Having clarified what the user wants, you then ponder the general way to approach the task, using whatever standards the information technology department has set. You then consider how you can get the job done most productively (most quickly and professionally, and with the highest possible quality) in order to improve your companys bottom line.
You can look at similar programs that could be copied . Start with the outputsthe required functionsthe inputs, disk files, user data, and any other inputs are then defined and documented. Then the logic of the reports is made final to make sure that thats what the user wants.
This is a good time to go back to the user again, to make sure your preliminary understanding of what the user wants is correct. If you are working with a new concept, a new application like online order entry, or something that affects many users, you would actually do a skeleton (prototype) program. Your skeleton program shows the user the screens in the anticipated flow of end user processing that he will see when the project is in production (without all the logic, validity checking, and all the other things that are going to be needed in production). Then the user can determine whether youre on the right track. A project prototype is like a movie preview in that it illustrates only the important concepts and functions without the cluttering details required for full implementation.
Lets look at an example: A very, very large company in the apparel field was going from a manual order entry to a real-time online system. In the system to be replaced , the customer service agents were using paper (nine forms!) to record orders, and thirty copies of an inventory availability report that was valid only at 8 oclock in the morning. Under the new system, they would be relying totally on what they saw in the computer to give information and record orders.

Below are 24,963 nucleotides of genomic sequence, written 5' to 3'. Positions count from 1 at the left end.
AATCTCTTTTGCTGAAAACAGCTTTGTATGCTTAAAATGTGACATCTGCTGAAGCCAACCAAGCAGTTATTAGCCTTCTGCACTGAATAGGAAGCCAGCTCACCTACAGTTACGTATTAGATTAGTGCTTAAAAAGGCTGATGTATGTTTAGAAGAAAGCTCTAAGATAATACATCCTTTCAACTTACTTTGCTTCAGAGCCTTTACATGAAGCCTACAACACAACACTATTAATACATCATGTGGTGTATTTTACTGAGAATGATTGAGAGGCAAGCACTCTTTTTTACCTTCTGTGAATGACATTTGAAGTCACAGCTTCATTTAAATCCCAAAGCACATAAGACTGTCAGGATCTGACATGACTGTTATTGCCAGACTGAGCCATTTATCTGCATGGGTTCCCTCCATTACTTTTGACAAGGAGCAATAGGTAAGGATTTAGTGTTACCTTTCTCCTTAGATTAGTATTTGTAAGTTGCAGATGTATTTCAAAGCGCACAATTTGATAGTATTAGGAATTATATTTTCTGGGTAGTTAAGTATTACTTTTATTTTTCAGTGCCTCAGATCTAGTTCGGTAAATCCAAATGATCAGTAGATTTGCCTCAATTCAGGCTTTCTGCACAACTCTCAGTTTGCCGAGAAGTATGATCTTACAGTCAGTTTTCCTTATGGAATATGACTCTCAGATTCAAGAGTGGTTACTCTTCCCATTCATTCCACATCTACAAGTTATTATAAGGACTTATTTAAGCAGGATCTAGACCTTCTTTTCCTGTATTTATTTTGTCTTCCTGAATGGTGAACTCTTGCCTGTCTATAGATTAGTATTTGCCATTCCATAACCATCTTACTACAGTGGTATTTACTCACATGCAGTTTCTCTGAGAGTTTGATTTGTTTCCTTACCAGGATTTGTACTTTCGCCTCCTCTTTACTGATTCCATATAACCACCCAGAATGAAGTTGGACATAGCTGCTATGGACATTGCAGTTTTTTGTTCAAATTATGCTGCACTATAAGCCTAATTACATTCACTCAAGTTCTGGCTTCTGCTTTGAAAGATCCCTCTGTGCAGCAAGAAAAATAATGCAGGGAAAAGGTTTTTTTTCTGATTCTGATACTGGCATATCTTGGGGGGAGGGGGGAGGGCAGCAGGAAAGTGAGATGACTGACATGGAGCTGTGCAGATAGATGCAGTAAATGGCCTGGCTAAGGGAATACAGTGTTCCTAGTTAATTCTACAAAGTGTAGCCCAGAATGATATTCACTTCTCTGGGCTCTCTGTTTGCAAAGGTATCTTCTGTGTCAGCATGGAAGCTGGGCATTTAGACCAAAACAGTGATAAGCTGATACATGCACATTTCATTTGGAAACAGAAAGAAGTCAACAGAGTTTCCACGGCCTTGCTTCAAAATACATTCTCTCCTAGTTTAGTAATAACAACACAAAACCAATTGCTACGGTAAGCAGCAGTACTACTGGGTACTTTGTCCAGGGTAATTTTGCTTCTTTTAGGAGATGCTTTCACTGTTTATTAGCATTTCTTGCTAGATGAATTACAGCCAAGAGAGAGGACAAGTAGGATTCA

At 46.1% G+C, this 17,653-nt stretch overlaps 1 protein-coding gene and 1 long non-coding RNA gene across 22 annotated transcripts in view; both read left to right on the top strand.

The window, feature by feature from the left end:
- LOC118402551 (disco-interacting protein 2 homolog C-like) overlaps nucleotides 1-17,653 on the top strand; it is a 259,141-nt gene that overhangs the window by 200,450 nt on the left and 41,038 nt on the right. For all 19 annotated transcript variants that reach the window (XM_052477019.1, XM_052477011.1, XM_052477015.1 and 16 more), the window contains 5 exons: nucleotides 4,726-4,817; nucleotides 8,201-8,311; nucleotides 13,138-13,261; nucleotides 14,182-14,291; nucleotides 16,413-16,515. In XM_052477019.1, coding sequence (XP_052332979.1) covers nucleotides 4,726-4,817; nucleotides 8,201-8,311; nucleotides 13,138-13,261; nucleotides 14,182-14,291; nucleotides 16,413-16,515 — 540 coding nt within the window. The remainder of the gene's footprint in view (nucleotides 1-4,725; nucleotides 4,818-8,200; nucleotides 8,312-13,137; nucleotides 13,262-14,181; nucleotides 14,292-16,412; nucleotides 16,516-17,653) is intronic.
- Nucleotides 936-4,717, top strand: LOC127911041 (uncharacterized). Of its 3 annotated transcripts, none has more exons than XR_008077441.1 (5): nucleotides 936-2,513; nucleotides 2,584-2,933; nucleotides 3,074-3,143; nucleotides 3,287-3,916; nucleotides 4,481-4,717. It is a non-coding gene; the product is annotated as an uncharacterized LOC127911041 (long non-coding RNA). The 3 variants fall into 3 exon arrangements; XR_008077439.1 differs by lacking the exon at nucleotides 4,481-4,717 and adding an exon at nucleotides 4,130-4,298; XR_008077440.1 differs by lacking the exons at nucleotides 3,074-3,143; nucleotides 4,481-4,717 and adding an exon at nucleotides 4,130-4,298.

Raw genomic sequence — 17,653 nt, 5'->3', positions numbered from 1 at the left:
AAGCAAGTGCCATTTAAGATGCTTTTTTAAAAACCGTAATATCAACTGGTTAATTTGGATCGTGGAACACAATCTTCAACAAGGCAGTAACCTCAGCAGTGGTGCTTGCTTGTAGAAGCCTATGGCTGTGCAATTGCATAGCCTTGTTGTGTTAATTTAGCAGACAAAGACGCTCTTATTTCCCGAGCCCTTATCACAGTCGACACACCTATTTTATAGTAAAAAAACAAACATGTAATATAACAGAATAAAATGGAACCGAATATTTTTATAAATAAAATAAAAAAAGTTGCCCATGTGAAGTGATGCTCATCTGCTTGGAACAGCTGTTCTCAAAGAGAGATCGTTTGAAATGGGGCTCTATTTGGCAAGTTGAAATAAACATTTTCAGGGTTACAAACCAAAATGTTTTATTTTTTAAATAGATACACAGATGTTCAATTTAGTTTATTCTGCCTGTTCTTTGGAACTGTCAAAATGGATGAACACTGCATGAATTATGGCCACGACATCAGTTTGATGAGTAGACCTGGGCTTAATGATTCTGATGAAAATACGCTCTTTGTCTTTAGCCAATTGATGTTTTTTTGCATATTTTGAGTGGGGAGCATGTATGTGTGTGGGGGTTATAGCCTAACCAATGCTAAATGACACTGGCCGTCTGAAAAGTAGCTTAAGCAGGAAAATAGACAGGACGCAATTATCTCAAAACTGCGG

There were some thirty customer service agents involved, dealing with customers around the country and around the world. Making this change would have a huge impact on the owners system. He knew he needed it; he wanted it; he demanded it (after all, his agents were so bogged down in paperwork that sometimes they had to let the phone ring for twenty minutes before answering it). That meant that every day, customers who were ready to order became impatient and offended, hung up, and probably went elsewhere. But the senior vice-president in charge of order-entry customer service was very apprehensive about the changeover to a real-time online system. If the new system had glitches, he told the owner, it could actually destroy the company. At the very least, if it didnt work, it would create an enormous problem.
Under the owners direction, I designed the system. We made a skeleton demonstration for the senior vice-president. He came in, looked at it, and went through the typical order-booking scenarios, doing all the variations that the agents would have to do. After a fifteen-minute presentation, he said, Great job. It will absolutely work, and Im satisfied. The rest of the job was simply filling in the production details, like checking product availability dates and getting input on specific needs and desires from the customer-service manager, the vice-president, and the company president. Proceeding so cautiously, and keeping the users part of the process, guaranteed that the installation would be a huge success. And it was. Every agent was able to answer the phone on the first ring , and the inventory they were promising was actually still available when they promised it.
That illustrates the way to turn a skepticindeed, someone whose job depends on the success of an applicationinto an active proponent of your efforts. Once you get the person in charge behind you, all the other people in that department will fall into line.
It is important to note here that the user for whom you are designing a system can be your best advocate or your worst nightmare. Even difficult or reluctant users can be brought around if the programmer is courteous and respectful. Ask questions and then listen to their requests and suggestions. If users are telling everyone in their department (and perhaps the IT department) how helpful you were and how happy they are with your work, you can imagine the impact on your manager. On the other hand, if they tell your manager they never want to see you in their department again